I often receive emails from students or aspiring illustrators wanting to know how to break into the industry. I’ve always tried to answer as many questions as I can but inevitably they end up at the bottom of a very long to-do list and eventually are forgotten (sorry if you are one of the people I never got back to!)

So, I decided I would make this FAQ blog post. I might have directed you here if you sent me an email- hello! But also hello if you stumbled upon it by accident :) I hope you find it helpful.

I stumbled on this page completely by accident, who the heck are you?

I’m Becky and I’m an author and illustrator that makes books. (If you’re not here for books or drawing or writing you might want to stop reading now and go back to googling the perfect lasagne recipe)

I live in Oxfordshire with my husband and a very accident-prone cat called Kiki. You can find out more about my books by clicking the link at the top of this website.


When did you start drawing?

I think pretty much as soon as I could hold a pencil. And I haven’t stopped since.

Why did you decide to become a children’s author/illustrator?

I knew I wanted to do something creative- drawing is like breathing to me and I can’t imagine doing something completely void of creativity- but it was only after a couple of years of my degree that I really considered that making picture books might be a possible career path. I loved flicking through the picture books in the children’s section of book shops. It was a tutor of mine that suggested I look into doing a Masters course in Children’s Book Illustration at the Cambridge School of Art. After my undergrad I worked for a couple of years to save up the money. The MA was the best decision I made as it helped me learn everything I needed to get into the industry.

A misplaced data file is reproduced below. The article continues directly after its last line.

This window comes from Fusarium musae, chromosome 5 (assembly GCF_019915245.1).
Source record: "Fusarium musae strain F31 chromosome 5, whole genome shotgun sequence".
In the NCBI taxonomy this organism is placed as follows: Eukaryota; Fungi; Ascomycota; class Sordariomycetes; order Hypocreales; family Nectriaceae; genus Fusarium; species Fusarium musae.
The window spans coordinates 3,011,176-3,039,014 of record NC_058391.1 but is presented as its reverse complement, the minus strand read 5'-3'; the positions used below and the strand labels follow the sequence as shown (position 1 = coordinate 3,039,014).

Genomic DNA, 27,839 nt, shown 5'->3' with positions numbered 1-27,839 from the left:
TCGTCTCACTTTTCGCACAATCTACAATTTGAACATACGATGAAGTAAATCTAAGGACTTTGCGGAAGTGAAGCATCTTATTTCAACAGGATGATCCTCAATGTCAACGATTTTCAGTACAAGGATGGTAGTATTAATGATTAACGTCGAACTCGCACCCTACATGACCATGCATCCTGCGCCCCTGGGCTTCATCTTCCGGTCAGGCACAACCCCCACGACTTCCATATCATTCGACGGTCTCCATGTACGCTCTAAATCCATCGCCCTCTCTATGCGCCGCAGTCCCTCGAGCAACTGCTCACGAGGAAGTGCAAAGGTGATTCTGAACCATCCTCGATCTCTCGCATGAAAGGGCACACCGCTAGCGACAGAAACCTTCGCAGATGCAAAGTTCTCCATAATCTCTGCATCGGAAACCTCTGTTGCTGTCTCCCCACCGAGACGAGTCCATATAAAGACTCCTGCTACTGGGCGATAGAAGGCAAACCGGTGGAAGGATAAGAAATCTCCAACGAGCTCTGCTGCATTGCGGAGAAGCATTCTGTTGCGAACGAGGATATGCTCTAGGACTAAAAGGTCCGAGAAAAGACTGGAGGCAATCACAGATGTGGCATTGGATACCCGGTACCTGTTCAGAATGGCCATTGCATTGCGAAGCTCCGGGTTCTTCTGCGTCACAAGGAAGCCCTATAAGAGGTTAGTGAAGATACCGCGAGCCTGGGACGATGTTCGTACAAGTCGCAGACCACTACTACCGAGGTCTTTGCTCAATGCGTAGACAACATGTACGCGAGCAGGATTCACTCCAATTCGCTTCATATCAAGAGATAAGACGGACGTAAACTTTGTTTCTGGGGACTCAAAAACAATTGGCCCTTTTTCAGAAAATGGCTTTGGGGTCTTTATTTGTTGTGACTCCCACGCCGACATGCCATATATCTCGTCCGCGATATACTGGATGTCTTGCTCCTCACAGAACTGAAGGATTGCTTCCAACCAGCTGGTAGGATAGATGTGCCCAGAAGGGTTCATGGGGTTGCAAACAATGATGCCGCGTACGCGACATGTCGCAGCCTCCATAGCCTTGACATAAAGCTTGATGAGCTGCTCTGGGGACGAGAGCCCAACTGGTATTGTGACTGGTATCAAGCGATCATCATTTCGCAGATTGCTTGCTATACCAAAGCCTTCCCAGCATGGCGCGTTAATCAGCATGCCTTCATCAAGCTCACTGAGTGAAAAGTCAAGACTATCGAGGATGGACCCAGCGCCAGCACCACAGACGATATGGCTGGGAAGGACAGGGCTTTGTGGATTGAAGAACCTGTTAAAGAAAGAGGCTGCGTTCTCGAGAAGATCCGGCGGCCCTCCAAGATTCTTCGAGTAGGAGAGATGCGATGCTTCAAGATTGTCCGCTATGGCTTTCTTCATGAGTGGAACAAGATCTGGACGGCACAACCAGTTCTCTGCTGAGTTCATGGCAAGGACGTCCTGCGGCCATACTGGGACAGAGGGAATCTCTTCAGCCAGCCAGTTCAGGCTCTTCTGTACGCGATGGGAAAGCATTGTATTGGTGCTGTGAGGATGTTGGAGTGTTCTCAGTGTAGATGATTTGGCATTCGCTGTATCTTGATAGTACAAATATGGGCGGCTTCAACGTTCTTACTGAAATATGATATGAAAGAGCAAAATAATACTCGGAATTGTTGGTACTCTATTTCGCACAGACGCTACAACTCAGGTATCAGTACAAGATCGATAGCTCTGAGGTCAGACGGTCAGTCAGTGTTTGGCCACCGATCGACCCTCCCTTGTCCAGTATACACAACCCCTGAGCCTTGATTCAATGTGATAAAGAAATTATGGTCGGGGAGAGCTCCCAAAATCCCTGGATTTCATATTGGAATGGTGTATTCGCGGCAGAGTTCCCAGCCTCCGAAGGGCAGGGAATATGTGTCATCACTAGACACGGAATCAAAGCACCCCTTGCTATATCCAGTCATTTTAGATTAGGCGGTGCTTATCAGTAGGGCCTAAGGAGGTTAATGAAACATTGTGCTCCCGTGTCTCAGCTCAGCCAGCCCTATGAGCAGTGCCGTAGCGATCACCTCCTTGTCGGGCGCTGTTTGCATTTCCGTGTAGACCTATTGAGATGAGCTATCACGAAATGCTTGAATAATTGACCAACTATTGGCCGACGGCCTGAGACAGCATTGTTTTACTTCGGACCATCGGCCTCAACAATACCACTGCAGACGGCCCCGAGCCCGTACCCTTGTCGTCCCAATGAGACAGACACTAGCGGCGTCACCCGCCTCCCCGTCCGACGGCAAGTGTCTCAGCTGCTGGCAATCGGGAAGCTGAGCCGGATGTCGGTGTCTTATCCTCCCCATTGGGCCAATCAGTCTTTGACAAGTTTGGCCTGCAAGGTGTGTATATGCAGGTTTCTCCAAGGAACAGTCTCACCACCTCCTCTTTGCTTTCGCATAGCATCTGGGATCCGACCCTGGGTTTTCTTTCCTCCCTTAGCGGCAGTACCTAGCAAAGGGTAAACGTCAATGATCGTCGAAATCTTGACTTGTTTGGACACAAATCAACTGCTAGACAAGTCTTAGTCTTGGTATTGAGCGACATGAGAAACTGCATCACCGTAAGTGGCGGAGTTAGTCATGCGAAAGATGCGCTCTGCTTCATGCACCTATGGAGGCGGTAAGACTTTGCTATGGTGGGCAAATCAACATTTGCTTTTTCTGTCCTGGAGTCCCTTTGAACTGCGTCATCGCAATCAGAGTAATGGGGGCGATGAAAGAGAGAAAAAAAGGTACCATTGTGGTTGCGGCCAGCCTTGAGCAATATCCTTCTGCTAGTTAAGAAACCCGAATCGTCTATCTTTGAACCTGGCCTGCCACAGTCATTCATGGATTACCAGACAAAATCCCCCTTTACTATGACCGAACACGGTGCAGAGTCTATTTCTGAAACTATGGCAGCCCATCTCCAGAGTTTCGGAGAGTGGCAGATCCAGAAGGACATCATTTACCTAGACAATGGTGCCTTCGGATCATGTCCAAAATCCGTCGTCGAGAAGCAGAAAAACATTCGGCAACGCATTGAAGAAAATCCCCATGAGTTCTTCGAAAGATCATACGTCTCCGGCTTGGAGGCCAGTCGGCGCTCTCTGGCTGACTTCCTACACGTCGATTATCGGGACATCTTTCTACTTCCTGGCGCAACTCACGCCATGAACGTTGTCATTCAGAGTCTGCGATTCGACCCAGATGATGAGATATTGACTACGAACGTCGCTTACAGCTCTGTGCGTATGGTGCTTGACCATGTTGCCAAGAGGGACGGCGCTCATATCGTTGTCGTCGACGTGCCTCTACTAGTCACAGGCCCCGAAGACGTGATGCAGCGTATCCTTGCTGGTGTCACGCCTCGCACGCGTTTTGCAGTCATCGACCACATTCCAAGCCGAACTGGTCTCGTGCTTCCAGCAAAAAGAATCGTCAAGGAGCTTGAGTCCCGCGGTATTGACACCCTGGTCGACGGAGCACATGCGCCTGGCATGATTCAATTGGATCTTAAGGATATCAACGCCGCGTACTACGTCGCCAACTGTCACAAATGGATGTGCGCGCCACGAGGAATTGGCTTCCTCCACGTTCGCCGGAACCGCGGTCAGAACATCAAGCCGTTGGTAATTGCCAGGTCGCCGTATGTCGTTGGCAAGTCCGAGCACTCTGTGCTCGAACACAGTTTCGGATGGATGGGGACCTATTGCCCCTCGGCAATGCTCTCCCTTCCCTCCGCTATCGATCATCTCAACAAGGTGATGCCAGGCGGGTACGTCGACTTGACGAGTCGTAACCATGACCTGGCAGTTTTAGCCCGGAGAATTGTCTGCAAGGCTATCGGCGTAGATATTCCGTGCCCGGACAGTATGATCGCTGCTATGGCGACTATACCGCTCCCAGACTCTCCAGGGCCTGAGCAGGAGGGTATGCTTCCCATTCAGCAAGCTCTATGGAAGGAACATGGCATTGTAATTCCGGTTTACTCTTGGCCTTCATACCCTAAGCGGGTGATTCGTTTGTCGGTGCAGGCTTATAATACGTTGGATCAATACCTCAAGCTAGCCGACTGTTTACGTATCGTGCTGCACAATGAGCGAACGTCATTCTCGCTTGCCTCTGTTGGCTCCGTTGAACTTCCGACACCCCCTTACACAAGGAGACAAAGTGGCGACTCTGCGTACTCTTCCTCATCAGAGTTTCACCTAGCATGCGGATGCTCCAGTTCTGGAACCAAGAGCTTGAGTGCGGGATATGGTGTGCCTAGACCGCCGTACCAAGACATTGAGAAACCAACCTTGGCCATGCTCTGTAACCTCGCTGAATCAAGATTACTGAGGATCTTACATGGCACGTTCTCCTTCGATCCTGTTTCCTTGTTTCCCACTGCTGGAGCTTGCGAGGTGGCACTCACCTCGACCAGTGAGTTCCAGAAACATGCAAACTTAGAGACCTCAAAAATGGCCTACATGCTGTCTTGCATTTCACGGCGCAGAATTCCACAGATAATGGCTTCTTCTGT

Who or what inspires you?

Keeping sketchbooks, drawing from life and childhood memories. I am inspired by the people I meet and relationships I have and the many amazing artists on social media and on my bookshelf.

Do I have to go to Art School to become an illustrator?

Absolutely not- there are plenty of super talented illustrators out there who didn’t go to art school (and some that started off doing Science or Law and then did further studies in art later on)

For me however going to art school was what helped me figure out what I wanted to do for a job and how I would do that. I met lots of creative lovely people and I had access to amazing resources like print studios, exposure to the publishing industry and lecturers who were already doing it as a job.

What did you study at university?

I started a degree in 3D Design and ceramics but dropped out. I then completed a BA in Graphic Design and Illustration and finally an MA in Children’s Book Illustration.

What do you love about being an illustrator?

I love that I get to draw every day. Drawing is my passion and although it can be really tough and challenging sometimes, I generally love what I do. I love the fact that every project is different to the last, and I enjoy seeing my work improve with every challenge I face. I get a warm fuzzy feeling of pride when I walk into a shop and see a child pick a book I illustrated off the shelf :)